e of arbitration. In Dozco case (2011)[6], it was held that in absence of an agreement, the curial law would be of the seat of arbitration i.e. the place at which arbitration is to be conducted on the ground that it is the most closely connected country with the proceedings. The court went on to observe that place of arbitration can be different but there can be only one seat, such places are called venues.

BALCO: south to Bhatia

The position of law was finally settled in Bharat Aluminium Co. v. Kaiser Aluminium Tehcnical Services (BALCO case, 2012)[7]. The ratio of BALCO was a one eighty degree turn around from Bhatia International, it accepted the argument that the act has adopted the territoriality principle of UNCITRAL model and hence restricted its application to arbitrations which are conducted inside the territory of India. It also clears the position about seat and venue by observing that a arbitration seated in India, may by mutual agreement hold proceedings outside the territory of India but the seat will remain the same and hence the curial law. It was also held that if in an agreement, the parties choose a foreign seat as seat of arbitration and choose the 1996 act as the curial law, the foreign seat would be read as venue. This position is not altered unless there is a conflict between the curial law of the foreign seat (or the venue for that matter) and the act. If such a conflict exists the act would remain inapplicable to the extent it is inconsistent with the curial law of the seat irrespective of the fact that the parties choose the 1996 act as the curial law.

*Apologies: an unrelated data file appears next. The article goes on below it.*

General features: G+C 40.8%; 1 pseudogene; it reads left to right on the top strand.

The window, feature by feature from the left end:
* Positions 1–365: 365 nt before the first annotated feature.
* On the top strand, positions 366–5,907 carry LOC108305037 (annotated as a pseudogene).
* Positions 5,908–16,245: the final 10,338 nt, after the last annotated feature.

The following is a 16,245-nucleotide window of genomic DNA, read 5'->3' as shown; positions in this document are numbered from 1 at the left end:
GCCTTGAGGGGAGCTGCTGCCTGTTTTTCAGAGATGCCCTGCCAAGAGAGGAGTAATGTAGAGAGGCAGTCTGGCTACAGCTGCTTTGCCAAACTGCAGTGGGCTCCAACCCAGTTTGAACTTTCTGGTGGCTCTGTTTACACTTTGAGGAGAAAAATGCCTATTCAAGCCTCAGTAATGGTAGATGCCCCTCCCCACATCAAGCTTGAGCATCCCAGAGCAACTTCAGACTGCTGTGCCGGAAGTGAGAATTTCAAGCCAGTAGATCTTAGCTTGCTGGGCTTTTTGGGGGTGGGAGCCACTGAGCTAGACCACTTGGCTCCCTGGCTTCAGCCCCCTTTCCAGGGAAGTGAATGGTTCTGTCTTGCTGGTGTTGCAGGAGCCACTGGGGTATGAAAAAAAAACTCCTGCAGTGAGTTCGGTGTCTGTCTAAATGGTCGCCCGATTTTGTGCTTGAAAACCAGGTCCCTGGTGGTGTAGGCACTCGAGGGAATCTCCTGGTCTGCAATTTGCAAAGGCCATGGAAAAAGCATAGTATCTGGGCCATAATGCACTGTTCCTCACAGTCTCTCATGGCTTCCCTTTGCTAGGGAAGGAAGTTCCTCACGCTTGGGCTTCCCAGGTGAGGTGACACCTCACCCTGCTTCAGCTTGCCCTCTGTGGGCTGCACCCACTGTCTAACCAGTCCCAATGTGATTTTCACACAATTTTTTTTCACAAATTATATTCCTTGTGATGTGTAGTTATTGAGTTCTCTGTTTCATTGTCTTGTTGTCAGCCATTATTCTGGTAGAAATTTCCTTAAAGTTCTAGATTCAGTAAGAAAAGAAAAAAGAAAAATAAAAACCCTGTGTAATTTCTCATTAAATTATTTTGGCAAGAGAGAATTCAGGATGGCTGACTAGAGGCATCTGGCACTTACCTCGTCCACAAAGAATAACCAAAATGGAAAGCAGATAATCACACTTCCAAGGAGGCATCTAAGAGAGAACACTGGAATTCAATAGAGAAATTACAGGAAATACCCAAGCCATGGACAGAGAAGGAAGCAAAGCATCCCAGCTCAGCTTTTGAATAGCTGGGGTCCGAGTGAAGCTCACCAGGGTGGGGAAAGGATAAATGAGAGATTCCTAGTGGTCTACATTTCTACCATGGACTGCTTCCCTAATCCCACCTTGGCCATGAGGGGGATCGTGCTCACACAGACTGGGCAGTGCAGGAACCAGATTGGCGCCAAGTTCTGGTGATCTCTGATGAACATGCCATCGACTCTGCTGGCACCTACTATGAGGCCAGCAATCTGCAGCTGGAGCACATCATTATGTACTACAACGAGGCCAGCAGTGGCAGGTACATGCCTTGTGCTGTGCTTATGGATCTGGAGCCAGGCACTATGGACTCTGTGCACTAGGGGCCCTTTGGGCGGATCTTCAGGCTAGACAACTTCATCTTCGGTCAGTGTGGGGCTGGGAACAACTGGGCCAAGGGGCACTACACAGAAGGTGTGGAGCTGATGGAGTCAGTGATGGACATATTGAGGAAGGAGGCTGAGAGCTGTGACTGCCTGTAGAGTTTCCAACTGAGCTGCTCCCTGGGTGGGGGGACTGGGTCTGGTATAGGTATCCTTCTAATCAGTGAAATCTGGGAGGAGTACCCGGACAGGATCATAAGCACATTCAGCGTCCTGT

However, the position prior to 2002 is reiterated by the SC in a few cases, prime example being Enercon case (2014)[8] the close connection test for choosing the curial law was applied. The test lays down that if the parties fail to choose the curial law, the applicable curial law would be of the country where arbitration is being held on the ground that it is most closely connected with the proceedings. This test brings subjectivity to the whole issues and hence brings confusion. The plain and unambiguous test provided of deducing the curial law from the substantive law is a better approach as it leaves no ground for confusion and hence reduces unnecessary litigation with respect to these matters.